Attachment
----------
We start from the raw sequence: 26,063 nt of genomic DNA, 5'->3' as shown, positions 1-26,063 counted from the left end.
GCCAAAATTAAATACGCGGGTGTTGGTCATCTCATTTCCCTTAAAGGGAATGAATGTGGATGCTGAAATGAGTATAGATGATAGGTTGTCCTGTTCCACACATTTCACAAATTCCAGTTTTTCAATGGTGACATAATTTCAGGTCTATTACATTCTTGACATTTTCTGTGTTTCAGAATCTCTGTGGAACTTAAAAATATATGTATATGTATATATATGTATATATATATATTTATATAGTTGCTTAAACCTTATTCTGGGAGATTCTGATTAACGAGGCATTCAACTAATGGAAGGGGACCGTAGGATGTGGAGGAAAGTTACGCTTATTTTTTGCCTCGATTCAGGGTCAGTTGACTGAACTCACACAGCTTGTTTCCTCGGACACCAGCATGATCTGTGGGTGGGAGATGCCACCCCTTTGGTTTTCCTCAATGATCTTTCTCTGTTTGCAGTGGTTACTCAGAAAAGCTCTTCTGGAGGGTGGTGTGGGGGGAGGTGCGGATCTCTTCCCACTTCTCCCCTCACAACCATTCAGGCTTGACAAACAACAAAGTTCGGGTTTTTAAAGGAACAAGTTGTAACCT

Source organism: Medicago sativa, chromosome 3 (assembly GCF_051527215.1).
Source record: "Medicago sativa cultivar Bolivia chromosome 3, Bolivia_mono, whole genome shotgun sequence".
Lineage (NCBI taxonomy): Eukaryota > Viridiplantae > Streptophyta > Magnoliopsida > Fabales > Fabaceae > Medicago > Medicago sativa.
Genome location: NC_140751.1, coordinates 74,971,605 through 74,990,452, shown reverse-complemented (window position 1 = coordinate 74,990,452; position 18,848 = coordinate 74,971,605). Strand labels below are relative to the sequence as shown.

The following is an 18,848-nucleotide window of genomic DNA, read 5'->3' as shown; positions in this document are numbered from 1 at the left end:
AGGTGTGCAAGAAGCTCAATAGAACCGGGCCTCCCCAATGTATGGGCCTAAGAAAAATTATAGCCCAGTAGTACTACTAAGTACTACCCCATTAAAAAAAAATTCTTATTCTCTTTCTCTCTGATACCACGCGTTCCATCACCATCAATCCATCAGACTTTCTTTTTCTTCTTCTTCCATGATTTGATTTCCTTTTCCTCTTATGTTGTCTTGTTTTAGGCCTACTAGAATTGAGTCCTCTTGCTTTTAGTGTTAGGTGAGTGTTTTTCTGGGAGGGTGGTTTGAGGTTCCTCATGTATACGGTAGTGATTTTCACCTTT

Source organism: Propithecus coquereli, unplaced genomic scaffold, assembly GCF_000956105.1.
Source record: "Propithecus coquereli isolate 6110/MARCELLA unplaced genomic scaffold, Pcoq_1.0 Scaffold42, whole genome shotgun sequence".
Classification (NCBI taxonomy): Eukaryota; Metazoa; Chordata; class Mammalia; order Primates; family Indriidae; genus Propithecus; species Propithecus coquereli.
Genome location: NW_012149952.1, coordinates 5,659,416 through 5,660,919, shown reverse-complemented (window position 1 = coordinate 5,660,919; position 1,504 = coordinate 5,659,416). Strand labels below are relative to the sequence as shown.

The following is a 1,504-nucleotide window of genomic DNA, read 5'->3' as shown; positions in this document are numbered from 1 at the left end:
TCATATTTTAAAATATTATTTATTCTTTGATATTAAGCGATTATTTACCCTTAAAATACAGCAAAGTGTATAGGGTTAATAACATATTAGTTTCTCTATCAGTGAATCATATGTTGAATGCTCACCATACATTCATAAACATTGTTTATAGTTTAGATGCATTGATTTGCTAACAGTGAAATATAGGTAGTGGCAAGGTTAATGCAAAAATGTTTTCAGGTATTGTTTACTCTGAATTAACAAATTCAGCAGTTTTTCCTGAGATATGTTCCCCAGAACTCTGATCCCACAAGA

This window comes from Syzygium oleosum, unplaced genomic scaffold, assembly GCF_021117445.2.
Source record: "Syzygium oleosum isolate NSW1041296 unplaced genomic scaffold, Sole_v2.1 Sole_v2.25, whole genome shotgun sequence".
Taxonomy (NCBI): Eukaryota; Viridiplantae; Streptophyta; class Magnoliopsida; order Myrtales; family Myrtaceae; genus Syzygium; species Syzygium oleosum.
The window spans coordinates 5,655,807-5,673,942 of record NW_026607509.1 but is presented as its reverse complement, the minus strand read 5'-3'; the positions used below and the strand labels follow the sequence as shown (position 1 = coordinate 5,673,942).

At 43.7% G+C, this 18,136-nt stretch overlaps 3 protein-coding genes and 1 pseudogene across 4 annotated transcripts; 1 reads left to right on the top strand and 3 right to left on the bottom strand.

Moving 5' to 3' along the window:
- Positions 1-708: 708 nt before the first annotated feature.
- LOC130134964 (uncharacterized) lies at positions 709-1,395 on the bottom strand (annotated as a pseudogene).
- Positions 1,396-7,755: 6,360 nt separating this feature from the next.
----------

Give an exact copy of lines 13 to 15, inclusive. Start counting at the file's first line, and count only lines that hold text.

The following is a 1,504-nucleotide window of genomic DNA, read 5'->3' as shown; positions in this document are numbered from 1 at the left end:
TCATATTTTAAAATATTATTTATTCTTTGATATTAAGCGATTATTTACCCTTAAAATACAGCAAAGTGTATAGGGTTAATAACATATTAGTTTCTCTATCAGTGAATCATATGTTGAATGCTCACCATACATTCATAAACATTGTTTATAGTTTAGATGCATTGATTTGCTAACAGTGAAATATAGGTAGTGGCAAGGTTAATGCAAAAATGTTTTCAGGTATTGTTTACTCTGAATTAACAAATTCAGCAGTTTTTCCTGAGATATGTTCCCCAGAACTCTGATCCCACAAGA

This window comes from Syzygium oleosum, unplaced genomic scaffold, assembly GCF_021117445.2.